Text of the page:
The shock of the 2011 natural disasters hit many Australian’s hard, both as a community and commercially. After what now seems to be a short reprieve in the scheme of things, we are again facing hard times of a different nature.
We were fortunate in the months of recuperation to have our government’s support and all manner of financial relief and incentives. The Australian Taxation Office (ATO) declared
“As I have said in the past, during these difficult times our message is clear to the public, look after yourself, your family, community and property first and don’t worry about tax – we can sort things out later.” Commissioner of Taxation. Michael D’Ascenzo February 2011.
During this period of ‘let’s sort things out later’ many businesses still were accruing tax and literally were putting off payment to be dealt with later. It appears that later is now.
The ATO’s annual report for the 2010-11 year illustrates that while collectable debt was down by 0.6 billion dollars, insolvency debt has increased by 1.4 billion dollars. The correlation between these types of debt appears indicative of action taken in recent months and is now forming the landscape of 2012.
December 2011 saw two new ATO initiatives being rolled out, the legal profession data matching project and boat owner data matching.
The Queensland Law Society was served by the ATO with a notice to provide information on its members in accordance with the Income Tax Assessment Act and the Tax Administration Act. In addition to this scheme the ATO is undertaking data analysis from more than 110,000 people who own boats worth more than $25K and comparing this information with declared income.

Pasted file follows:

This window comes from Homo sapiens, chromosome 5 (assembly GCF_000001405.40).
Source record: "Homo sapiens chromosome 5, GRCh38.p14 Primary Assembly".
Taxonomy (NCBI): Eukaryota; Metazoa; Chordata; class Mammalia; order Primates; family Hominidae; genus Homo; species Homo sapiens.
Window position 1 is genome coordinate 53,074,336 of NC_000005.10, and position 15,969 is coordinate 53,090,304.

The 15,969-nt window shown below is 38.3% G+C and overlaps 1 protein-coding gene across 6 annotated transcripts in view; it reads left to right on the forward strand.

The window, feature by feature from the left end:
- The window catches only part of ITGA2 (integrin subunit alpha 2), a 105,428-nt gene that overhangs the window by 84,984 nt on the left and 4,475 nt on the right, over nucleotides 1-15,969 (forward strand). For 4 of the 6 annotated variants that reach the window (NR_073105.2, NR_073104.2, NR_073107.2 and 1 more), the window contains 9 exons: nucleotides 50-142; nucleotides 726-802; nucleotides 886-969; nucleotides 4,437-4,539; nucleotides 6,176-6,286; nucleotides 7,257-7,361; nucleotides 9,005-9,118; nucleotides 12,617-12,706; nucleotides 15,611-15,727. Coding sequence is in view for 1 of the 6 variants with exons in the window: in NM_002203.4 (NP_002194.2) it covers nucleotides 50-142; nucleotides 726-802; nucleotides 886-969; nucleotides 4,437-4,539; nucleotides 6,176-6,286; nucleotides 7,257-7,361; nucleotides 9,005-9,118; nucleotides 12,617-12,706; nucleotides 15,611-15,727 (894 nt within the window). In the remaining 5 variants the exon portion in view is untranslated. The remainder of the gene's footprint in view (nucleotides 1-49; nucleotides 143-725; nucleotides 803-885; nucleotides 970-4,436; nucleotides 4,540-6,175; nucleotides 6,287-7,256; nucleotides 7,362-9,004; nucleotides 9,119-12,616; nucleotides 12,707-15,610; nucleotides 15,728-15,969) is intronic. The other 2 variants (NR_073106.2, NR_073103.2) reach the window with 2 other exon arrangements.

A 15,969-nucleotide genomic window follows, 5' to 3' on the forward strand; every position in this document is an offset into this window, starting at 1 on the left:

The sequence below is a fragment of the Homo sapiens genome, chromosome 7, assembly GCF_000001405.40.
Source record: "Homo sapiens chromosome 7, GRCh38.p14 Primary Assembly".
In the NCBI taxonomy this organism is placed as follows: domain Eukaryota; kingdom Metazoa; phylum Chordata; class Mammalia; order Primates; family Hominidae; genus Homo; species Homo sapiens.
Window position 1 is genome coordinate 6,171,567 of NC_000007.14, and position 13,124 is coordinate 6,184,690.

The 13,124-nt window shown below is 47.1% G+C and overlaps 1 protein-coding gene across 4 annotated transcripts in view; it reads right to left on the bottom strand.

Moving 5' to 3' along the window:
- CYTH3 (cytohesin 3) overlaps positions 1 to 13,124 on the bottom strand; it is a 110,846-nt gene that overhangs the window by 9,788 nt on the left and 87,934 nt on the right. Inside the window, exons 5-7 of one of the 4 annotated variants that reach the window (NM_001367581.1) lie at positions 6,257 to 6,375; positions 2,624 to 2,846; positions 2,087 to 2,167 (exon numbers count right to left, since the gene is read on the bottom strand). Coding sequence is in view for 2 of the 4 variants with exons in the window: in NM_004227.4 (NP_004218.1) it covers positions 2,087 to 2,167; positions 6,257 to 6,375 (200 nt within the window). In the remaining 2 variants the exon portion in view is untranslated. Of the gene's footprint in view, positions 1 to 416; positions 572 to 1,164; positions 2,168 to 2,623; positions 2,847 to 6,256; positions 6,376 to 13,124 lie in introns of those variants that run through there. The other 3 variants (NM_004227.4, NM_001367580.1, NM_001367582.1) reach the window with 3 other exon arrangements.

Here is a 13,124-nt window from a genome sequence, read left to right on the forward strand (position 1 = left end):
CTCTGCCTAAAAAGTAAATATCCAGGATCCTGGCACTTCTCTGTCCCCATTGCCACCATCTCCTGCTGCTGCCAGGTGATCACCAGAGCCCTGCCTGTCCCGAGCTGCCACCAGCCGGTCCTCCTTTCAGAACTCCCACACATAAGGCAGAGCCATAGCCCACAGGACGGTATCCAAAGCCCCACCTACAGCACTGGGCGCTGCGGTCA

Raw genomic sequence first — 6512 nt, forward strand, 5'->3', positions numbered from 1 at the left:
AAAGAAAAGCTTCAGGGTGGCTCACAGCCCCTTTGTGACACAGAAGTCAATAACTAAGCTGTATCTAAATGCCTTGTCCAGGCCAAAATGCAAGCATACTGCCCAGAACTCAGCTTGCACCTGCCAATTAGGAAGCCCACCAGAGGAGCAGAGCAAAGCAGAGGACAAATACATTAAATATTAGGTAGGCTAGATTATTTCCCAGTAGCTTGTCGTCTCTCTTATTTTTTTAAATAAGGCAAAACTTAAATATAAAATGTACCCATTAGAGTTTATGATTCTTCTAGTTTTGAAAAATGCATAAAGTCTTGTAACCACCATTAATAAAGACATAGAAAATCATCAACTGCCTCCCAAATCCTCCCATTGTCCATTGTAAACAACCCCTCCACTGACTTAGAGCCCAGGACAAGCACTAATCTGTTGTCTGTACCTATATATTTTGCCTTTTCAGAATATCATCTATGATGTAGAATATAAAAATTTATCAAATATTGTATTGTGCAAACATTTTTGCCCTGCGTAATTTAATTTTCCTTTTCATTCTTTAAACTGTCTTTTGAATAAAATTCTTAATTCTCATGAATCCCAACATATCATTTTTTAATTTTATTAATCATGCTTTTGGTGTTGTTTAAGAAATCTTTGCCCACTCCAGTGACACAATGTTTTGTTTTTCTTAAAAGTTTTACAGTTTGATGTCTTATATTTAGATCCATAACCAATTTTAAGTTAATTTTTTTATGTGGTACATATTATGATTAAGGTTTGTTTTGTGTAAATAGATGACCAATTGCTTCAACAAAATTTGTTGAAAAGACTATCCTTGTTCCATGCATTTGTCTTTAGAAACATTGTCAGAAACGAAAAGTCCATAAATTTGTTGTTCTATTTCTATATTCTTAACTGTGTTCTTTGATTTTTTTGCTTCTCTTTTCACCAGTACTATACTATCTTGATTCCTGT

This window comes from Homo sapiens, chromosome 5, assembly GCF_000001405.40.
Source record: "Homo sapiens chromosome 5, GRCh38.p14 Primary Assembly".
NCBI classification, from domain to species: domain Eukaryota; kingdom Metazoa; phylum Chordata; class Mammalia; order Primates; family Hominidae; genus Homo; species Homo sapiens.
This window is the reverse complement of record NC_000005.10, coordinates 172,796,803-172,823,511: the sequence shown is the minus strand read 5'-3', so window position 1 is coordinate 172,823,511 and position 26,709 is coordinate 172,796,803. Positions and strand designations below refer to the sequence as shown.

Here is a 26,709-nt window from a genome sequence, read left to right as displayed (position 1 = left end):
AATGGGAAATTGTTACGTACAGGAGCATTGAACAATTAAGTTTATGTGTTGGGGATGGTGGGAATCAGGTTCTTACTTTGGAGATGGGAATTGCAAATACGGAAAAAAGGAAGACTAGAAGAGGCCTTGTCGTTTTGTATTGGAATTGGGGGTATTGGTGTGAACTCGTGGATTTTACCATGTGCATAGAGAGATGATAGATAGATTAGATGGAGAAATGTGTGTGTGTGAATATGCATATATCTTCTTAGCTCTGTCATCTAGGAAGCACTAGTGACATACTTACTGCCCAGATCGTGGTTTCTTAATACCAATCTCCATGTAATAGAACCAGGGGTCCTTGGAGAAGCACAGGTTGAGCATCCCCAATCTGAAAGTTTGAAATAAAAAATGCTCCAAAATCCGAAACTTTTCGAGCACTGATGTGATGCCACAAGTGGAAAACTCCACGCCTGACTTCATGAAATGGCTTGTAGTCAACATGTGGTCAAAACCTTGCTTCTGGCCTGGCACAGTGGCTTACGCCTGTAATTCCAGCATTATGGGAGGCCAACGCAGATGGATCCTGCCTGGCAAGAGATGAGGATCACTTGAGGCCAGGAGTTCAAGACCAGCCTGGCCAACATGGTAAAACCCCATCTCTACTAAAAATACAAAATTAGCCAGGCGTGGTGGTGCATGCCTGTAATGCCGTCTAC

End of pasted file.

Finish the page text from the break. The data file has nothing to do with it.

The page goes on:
The Courts were also flooded (pardon the pun) in December 2011, with the majority of all hearings being initiated by way of ATO applications.
Under the ATO’s “Firmer Action Policy”, which was released in December 2010 as a fact sheet for ‘taxpayers with a debt’, the ATO has advised there will be a strong focus on taxpayer viability. This is assessed under six key elements in deciding if it will in essence allow a business to continue, these being:
Net assets and working capital position;
Debtors and creditors; and
Availability of debt funding
As part of the ‘firmer action’ process we have seen a marked increase in the number of garnishee orders being issued by the ATO. These orders can be issued to a range of 3rd parties. In delivering our February seminar series on ‘The Taxman Cometh’ it was of great surprise to many professionals that garnishee orders can also be issued to superannuation funds.
Our message is that the ATO is coming down on outstanding debt. Its leniency to taxpayers in the past now seems to be a thing of the past. It is wanting resolution to files even if that means bankruptcy or liquidation.